Node.js PostgreSQL Example

09 Mar 2016

Node.js and PostgreSQL Logos

This small tutorial shows how to connect and query PostgreSQL using Node.js.

For this project we assume you have a Mac or Linux machine, know git, know node.js, and some SQL.

Setup Project

Clone Example Project

git clone

The example code is available at the Github repo above.

Install PostgreSQL

If you need PostgreSQL, I recommend for Mac.

If you're using a linux distro, you can use your package manager.

Step 1 Create and Populate Database

We are using an example database from the PostgreSQL wiki. It is the database of the fictional thriving bookstore Booktown.

Original Link

cd node-postgresql-example #if not already in directory
psql < booktown.sql

Running this command will read the booktown.sql file. It contains commands PostgreSQL knows. The commands make the database, tables, and sample data for booktown.

Step 2 Connect to Database

npm install #if you are following along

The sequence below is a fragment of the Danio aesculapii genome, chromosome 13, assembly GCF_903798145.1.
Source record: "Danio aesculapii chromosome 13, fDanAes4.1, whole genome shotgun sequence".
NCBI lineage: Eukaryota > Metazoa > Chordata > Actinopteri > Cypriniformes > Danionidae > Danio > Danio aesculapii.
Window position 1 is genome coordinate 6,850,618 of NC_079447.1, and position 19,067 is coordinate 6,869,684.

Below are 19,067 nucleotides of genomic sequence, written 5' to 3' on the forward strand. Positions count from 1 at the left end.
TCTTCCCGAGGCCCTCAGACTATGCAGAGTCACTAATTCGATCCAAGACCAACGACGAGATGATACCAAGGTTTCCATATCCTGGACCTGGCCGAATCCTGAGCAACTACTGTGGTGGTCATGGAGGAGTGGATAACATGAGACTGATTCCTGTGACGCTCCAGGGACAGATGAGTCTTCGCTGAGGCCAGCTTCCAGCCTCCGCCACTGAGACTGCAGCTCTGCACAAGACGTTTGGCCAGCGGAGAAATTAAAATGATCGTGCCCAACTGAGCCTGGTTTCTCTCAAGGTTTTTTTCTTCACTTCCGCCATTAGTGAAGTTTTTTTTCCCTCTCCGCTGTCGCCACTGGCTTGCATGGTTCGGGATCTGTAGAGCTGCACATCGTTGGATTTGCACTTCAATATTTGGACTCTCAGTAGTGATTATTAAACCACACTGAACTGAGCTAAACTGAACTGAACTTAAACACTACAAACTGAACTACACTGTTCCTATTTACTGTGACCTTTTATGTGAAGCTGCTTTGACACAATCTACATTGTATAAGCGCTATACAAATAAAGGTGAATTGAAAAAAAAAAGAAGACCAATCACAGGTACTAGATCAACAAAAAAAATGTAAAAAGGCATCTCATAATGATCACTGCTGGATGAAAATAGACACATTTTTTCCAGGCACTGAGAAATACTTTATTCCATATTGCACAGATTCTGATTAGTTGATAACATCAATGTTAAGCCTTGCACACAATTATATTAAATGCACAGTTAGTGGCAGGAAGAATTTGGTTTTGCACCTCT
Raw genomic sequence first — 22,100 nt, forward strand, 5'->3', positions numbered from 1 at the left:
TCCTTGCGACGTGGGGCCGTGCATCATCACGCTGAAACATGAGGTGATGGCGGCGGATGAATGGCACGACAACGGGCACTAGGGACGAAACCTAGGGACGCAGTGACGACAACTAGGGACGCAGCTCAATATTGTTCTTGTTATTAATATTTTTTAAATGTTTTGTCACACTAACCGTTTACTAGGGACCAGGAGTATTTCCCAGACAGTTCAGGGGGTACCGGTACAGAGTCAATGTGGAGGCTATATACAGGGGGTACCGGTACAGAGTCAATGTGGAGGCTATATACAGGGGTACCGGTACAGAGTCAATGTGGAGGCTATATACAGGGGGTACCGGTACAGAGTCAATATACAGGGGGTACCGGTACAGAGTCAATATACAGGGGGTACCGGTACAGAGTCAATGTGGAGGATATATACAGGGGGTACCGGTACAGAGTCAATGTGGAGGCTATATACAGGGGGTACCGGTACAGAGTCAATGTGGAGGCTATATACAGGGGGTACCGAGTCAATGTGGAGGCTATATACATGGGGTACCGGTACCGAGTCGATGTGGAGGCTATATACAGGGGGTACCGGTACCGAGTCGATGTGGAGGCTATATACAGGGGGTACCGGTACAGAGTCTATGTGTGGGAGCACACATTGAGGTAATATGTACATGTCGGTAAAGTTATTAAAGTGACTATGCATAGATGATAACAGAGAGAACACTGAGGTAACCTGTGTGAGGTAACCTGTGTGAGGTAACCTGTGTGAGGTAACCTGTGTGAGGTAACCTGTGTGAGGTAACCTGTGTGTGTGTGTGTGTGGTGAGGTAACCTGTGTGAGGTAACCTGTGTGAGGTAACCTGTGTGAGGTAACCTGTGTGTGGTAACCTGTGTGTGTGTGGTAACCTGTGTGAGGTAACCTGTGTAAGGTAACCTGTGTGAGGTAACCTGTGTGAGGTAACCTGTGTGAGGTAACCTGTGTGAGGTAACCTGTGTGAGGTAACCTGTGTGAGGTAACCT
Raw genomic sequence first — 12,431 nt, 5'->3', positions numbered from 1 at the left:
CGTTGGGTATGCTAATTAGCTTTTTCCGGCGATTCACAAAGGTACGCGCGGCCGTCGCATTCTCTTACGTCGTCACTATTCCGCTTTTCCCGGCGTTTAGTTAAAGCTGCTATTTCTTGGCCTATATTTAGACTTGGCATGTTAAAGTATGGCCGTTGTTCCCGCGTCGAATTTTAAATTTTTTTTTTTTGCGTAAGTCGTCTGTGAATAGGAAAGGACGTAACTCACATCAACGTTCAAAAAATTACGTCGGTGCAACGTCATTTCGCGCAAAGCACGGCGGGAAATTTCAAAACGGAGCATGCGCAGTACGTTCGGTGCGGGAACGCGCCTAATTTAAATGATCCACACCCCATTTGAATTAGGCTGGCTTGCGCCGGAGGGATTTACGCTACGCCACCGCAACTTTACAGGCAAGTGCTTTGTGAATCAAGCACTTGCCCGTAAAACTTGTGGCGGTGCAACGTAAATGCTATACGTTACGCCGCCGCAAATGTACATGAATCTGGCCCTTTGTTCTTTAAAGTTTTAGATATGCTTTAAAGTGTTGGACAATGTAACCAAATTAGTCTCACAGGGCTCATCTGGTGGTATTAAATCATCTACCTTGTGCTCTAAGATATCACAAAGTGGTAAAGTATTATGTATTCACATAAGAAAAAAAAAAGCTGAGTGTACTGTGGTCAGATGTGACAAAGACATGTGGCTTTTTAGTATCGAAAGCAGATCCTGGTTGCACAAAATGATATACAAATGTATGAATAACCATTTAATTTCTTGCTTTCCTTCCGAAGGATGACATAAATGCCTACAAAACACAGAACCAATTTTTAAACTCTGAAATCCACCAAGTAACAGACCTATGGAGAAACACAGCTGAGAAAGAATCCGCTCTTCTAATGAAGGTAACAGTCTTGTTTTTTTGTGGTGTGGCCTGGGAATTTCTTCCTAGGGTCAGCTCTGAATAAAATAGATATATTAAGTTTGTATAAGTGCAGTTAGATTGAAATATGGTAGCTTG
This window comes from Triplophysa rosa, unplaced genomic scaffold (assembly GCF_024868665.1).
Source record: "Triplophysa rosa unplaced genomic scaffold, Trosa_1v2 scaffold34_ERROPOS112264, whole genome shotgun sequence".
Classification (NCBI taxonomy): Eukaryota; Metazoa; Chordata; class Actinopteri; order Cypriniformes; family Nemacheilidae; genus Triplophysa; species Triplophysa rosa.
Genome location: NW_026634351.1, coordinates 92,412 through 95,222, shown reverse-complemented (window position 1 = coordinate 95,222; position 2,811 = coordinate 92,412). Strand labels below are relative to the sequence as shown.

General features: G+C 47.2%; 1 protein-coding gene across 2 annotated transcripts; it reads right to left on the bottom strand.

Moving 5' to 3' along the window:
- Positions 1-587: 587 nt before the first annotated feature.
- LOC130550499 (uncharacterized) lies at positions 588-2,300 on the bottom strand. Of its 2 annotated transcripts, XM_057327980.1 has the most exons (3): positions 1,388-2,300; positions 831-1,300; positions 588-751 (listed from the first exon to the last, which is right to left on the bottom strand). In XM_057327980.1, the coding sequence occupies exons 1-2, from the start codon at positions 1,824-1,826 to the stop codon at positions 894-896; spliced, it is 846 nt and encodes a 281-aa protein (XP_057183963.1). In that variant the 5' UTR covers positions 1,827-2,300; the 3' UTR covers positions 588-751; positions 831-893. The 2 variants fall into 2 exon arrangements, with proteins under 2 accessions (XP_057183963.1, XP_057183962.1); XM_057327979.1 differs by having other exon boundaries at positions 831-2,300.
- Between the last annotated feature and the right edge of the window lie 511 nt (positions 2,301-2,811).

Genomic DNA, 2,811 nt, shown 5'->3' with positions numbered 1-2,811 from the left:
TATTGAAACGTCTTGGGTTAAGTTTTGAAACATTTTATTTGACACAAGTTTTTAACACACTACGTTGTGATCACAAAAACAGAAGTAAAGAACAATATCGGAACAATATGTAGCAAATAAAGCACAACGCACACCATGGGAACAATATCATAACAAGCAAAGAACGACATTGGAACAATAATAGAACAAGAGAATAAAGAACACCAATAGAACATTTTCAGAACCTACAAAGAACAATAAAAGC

#Installs the 'pg' and 'underscore' node module
//First we 'require' the 'pg' module
var pg = require('pg');
//Next we define a connection string. The string contains the
//connection protocol, username, password, host, post, and database name.

//A localhost PostgreSQL database's connection string is simple.
var connectionString = 'postgres://localhost/booktown';

//Step 2

//We access a PostgreSQL client

//We use the 'pg' module's recommended client pooling API
//We pass the connect function the database connection string, and a callback function
//'onConnect'. We define that function.
pg.connect(connectionString, onConnect);

function onConnect(err, client, done) {
  //Err - This means something went wrong connecting to the database.
  if (err) {

  //For now let's end client

Step 3 Build a reusable client query API

We build our API into functional units that handle one concern. Our concerns are connecting, querying, handling errors, and handling results.

For this step let's work on one collection, booktown 'transactions'.

//Step 3
//An API for selecting all or some members of a collection.

var _ = require('underscore');
//Now we'll use the _.partial function to make a utility function called connectWithConnectionString.